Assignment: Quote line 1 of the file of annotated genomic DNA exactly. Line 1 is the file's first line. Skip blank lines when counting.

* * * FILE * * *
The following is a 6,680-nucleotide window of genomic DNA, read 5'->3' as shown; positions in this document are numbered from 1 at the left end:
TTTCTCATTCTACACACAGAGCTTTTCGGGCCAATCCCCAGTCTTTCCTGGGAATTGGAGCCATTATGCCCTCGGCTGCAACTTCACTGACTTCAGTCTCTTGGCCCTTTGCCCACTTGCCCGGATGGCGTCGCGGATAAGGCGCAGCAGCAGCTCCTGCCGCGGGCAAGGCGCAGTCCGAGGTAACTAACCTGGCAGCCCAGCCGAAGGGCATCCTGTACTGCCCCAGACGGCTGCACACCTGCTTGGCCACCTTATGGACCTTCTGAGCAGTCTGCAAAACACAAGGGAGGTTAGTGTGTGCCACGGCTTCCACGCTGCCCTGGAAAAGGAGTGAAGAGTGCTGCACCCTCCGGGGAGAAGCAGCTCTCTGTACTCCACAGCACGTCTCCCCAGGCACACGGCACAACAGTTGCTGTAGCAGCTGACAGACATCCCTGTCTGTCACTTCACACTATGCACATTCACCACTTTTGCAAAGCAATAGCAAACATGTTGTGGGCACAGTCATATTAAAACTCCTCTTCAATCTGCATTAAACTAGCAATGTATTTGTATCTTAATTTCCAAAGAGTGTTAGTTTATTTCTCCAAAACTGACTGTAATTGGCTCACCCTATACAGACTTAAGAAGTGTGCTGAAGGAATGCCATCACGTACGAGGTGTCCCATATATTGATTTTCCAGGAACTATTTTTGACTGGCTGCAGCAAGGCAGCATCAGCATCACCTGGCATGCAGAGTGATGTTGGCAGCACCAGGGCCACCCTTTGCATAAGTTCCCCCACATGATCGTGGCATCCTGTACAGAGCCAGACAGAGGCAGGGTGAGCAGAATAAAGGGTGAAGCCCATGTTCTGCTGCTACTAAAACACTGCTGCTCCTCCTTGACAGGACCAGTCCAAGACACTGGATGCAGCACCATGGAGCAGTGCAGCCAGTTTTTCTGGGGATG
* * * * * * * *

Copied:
The following is a 6,680-nucleotide window of genomic DNA, read 5'->3' as shown; positions in this document are numbered from 1 at the left end: